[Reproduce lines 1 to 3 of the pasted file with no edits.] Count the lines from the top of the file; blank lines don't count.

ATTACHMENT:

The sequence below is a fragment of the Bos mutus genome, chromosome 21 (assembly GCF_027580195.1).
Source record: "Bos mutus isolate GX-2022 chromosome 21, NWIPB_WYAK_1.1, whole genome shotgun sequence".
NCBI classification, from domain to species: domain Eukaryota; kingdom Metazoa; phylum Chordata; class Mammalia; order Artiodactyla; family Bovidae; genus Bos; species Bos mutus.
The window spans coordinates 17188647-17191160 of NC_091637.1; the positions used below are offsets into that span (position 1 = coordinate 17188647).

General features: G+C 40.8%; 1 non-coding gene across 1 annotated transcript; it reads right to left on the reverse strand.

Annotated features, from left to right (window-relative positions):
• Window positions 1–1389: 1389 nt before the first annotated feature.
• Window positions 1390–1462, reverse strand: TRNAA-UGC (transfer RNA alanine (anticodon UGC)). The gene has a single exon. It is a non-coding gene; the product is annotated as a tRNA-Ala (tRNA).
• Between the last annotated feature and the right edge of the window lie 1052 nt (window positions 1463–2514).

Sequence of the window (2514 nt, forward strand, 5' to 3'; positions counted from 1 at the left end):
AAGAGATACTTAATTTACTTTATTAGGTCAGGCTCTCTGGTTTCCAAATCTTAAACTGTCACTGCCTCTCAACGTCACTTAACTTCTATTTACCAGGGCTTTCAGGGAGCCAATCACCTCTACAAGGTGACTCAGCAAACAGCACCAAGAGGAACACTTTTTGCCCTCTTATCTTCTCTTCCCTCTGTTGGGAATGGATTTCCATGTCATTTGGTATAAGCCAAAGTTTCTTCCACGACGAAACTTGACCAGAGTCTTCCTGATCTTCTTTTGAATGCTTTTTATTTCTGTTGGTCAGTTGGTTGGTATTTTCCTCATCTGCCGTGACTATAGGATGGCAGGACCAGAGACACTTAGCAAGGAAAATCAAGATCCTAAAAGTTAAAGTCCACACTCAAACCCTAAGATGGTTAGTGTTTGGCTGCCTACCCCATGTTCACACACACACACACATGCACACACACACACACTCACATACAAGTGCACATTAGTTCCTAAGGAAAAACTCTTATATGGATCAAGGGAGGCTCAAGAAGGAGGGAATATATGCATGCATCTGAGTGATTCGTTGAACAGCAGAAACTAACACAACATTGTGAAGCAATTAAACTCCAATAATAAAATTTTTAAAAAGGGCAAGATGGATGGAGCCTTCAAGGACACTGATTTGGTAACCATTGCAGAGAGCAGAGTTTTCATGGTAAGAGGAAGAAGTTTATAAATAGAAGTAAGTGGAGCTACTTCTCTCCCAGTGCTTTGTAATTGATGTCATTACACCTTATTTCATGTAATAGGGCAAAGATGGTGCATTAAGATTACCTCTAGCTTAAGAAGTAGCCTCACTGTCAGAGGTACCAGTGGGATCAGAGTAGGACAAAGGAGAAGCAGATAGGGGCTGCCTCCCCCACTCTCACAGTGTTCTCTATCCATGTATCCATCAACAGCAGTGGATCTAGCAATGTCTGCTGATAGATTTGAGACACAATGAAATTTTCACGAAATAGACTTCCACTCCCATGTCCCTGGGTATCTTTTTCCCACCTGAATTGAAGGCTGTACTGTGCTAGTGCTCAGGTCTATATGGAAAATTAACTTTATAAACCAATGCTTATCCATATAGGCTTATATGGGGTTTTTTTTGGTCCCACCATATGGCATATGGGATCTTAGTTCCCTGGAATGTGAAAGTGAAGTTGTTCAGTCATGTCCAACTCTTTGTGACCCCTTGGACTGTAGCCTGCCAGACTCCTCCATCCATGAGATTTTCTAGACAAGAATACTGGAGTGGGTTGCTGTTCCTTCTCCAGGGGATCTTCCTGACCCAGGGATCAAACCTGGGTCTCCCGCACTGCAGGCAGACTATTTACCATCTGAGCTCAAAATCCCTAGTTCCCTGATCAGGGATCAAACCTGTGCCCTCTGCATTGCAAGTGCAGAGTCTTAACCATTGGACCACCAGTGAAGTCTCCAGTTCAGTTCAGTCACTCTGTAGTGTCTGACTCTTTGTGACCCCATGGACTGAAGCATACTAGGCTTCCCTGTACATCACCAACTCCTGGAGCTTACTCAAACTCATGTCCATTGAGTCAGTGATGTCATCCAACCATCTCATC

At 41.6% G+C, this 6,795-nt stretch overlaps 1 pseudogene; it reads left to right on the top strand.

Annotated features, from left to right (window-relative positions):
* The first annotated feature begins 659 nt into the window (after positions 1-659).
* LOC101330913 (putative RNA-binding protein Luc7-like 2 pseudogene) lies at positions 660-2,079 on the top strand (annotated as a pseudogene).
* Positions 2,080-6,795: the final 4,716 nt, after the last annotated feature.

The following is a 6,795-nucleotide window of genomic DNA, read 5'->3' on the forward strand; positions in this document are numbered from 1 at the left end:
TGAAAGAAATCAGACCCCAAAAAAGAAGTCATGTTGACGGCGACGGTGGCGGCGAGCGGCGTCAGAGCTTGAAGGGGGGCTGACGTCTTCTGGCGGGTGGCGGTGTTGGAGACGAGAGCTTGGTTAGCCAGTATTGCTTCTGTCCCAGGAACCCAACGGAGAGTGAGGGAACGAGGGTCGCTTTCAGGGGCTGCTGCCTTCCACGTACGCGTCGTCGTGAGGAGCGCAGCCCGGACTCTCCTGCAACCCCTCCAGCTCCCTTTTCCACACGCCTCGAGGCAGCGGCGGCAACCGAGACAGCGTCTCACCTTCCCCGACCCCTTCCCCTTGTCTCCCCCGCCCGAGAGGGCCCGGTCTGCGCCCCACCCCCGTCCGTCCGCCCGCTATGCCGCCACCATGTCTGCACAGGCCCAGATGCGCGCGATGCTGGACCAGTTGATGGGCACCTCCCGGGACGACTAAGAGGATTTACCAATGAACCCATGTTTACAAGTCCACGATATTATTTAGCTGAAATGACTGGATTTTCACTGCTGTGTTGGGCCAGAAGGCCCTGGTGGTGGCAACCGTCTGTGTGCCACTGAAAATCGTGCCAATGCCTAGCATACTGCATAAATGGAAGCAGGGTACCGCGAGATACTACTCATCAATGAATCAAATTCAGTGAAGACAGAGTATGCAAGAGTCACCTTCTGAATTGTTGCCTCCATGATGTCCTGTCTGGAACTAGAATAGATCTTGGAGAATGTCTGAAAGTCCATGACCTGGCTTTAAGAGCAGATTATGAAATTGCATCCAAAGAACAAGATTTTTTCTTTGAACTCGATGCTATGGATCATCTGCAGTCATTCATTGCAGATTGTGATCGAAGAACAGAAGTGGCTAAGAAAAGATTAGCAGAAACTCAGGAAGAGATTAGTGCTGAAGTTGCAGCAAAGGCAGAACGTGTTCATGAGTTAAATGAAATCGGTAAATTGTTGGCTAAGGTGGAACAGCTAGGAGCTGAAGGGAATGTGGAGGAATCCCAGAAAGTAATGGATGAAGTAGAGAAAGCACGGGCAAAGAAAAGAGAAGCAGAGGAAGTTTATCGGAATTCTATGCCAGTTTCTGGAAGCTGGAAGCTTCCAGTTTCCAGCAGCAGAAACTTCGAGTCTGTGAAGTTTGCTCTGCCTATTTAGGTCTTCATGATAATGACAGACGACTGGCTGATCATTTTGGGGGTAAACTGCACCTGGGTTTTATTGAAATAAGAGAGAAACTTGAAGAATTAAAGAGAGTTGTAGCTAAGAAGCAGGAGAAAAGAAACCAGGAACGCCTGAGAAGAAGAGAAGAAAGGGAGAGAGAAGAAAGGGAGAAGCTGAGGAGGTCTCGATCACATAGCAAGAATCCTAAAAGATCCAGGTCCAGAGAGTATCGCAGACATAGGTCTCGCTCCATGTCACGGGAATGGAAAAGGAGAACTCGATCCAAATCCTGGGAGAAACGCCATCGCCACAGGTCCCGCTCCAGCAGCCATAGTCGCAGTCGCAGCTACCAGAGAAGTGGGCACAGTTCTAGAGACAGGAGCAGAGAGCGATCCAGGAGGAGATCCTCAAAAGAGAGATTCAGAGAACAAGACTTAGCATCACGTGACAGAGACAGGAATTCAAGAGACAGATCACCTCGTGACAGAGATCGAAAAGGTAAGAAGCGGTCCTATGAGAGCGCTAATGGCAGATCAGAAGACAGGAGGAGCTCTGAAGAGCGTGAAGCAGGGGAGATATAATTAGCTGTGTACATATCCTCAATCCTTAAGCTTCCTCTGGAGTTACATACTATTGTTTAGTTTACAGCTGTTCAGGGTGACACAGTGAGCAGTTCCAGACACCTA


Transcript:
The sequence below is a fragment of the Bos mutus genome, chromosome 21 (assembly GCF_027580195.1).
Source record: "Bos mutus isolate GX-2022 chromosome 21, NWIPB_WYAK_1.1, whole genome shotgun sequence".
NCBI classification, from domain to species: domain Eukaryota; kingdom Metazoa; phylum Chordata; class Mammalia; order Artiodactyla; family Bovidae; genus Bos; species Bos mutus.